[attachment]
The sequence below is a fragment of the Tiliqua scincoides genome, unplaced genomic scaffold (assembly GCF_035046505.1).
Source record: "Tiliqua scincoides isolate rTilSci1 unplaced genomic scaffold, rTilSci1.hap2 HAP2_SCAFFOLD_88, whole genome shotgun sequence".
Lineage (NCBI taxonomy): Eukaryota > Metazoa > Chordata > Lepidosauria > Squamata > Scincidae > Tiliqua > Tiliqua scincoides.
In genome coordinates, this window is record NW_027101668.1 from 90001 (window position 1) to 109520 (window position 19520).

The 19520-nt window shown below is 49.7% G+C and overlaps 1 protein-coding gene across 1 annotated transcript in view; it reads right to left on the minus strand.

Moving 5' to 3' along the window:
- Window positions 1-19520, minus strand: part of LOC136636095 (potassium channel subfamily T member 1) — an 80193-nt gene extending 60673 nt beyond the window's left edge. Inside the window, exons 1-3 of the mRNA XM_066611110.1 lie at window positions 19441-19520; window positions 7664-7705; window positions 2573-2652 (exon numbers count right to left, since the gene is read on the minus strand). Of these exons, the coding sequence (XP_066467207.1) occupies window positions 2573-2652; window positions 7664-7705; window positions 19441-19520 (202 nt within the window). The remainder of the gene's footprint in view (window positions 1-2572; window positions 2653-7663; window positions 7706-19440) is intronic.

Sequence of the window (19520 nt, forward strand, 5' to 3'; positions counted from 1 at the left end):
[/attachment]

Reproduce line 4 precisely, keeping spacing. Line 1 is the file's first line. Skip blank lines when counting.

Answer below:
In genome coordinates, this window is record NW_027101668.1 from 90001 (window position 1) to 109520 (window position 19520).